Terry Teachout’s splendid bio ,”Duke A Life of Duke Ellington” (Gotham Books, $30) reminded me of my brief encounters with t hat great man. As a Detroit high school enthusiast I’d skip Edwin Denby High to hit the downtown Paradise Theatre with Glen Kemp, a promising drummer. We’d put up with the petty piffle for the blacks who dominated the crowd. Just to hear his standards thrilled us in a way Art had not yet touched us.
I was depressed to learn in the 60’s rock music killed it. Not until the 80’s did an obsessed oboeist in the Detroit Symphony Orchestra collect $23,000,000 to reopen what had been the Orchestra’s first home. So many Southern blacks moved into the neighbor hood as defense workers in World War that the whites fled to the Burbs. No less an ear than Pablo Casals affirmed it had the best acoustics in North America. In the 80’s, visiting my aging mother, I teased that musician that he had killed my youthful enthusiasm. “Not so,” he amiably barked back.”We have a jazz concert every Saturday night.”
Later, when I had been Ph.D-eafied and taught Am Civ at Penn and lived in Philly, I took my daughter Catherine into Trenton so she could take the train to the Rhode Island of Design, I had time to kill before the superb but neglected New Jersey museums, I took a new Hotel elevator into see if the big T was as ugly upstairs as it mostly was on the ground. It was. Really ugly. On the 7th floor who should enter alone but the one and only D. “What, Mr. Ellington, are you doing in Trenton, noon of a Sunday.” “Another Doctorat”, with an ironic smile.6th Floor: “Princeton, this time.”
Meaning I guess you can stuff the old ones from Fiske and Tuskegee.I reminded him I had spent Easter Saturday evening in the American Embassy in Lagos, kanoodling with my fave, Johnny Hodges.5th Floor I was there to report on the very first African World Art Fair.4th Floor. “And the next day we opened the Fair with your theme song, “Take the A Train”! Now he was smiling like a kid remembering a Birthday Party. 3rd Floor. “ And I was so hung over from your booze last night, I could hardly hold my TV camera steady!” 2nd Floor. “I remember now,” he gleamed! Ist floor. The door swung open.”What’s your name.” I walked over to the registration desk and gave my first and only anti-autograph. "Dr. Patrick D. Hazard, Chairman, English Department, Beaver College, Glenside, PA.” As he hailed a cab for Princeton, I hollered “And I have the only footage of that concert!” He smiled and mailed a winning “Oh!” with those priceless fingers. He would never know the tragedy: KQED-TV lost it, creating a jazz series.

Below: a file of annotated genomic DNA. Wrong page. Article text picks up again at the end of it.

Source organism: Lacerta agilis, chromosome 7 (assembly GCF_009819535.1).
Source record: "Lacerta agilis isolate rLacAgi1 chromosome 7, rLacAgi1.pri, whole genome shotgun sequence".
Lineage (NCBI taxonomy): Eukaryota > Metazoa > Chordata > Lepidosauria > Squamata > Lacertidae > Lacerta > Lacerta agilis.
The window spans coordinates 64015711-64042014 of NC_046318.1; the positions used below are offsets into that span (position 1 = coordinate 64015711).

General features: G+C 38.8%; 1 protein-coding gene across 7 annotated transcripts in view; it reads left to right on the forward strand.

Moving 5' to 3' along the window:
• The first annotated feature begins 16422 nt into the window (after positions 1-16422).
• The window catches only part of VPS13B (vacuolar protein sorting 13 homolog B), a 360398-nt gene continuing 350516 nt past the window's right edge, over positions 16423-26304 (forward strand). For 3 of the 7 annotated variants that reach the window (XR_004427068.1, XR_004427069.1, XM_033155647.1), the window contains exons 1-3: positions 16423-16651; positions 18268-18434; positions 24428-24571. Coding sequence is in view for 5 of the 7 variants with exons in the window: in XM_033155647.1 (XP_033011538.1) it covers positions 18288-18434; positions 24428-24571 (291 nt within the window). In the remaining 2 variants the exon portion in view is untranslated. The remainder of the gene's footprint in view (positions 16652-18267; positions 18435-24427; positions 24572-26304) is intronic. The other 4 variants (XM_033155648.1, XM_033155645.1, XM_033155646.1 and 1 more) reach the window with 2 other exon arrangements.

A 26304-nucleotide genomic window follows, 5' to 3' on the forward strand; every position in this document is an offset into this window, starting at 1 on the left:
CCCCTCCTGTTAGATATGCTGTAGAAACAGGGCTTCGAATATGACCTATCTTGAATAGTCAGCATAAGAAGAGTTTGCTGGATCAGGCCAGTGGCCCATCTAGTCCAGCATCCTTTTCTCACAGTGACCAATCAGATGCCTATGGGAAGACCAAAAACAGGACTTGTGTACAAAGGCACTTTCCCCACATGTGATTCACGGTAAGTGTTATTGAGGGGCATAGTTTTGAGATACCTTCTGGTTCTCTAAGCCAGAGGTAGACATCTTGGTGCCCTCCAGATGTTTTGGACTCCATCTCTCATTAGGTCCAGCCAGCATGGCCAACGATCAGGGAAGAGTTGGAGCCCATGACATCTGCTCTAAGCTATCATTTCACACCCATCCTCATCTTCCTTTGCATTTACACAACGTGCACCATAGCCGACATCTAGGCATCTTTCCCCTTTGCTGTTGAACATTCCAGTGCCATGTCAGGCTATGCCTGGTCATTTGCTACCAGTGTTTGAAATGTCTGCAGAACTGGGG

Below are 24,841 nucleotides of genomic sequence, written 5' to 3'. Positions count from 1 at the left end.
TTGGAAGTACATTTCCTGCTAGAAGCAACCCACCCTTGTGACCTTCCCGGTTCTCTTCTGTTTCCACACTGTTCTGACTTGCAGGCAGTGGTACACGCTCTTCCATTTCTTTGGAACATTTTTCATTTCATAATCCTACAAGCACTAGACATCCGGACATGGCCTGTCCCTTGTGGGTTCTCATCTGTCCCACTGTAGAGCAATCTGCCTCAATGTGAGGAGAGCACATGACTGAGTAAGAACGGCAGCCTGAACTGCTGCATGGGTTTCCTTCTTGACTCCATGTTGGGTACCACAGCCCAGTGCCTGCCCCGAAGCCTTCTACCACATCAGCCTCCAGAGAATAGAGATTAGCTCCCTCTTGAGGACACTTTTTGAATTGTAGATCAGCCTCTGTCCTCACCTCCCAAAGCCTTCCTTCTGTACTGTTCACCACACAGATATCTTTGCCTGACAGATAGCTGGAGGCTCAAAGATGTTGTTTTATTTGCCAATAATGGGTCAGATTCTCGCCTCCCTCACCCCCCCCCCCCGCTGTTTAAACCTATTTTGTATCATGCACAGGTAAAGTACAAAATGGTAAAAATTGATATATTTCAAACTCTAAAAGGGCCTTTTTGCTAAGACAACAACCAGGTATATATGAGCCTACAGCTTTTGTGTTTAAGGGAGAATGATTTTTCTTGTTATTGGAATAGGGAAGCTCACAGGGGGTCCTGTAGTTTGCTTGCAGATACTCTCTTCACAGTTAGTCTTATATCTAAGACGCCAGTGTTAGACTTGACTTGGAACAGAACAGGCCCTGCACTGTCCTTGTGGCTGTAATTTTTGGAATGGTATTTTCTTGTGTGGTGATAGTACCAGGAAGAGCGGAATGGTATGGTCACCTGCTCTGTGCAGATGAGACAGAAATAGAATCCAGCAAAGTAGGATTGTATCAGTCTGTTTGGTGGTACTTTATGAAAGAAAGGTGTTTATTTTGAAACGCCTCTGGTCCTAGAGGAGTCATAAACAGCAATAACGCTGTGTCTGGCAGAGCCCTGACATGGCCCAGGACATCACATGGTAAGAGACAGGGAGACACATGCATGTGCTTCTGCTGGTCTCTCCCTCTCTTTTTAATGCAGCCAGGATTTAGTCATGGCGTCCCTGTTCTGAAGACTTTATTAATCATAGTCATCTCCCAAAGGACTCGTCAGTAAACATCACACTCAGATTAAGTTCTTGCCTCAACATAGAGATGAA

Later, jazz scholar Marshall Stearns invited me to the first Newport Jazz Festival after I got a Carnegie Postdoctoral two year grant to create the first “Mass Culture” course for the new Annenberg School of Communication, where I was “gofer” for my first academic mentor, Dean Gilbert Seldes. I drove over from Philly, pooped, ordered the last steak dinner to relax. Ten minutes later the great jazz singer Mahalia Jackson arrived, equally hungry. I gave her my meat if she’s whisper sing “You go to My Head” for dessert! What a deal. How sweet she was! Alas, it was a sleepless night. My room was next to Miles Davis, and as usual he was beating up his date! I didn’t have the Balls to turn him in. And I still feel dirty guilty, 55 years later.
The last day, the semanticist heading the egghead side of the Fair saw Mahalia at the back of the hall and complying with his Semantic Decalogue’s First Amendment, “Everyone Must Talk UP!” “Mahalia, what do you think about the Critics Symposium?” PAUSE. “I don’t knows what youse been talkin’ about.”LONGER PAUSE. “But I sure doos like Jazz.” Symposium simply closes. Mahalia smiles like an Angel. Put up you dukes, all of youse!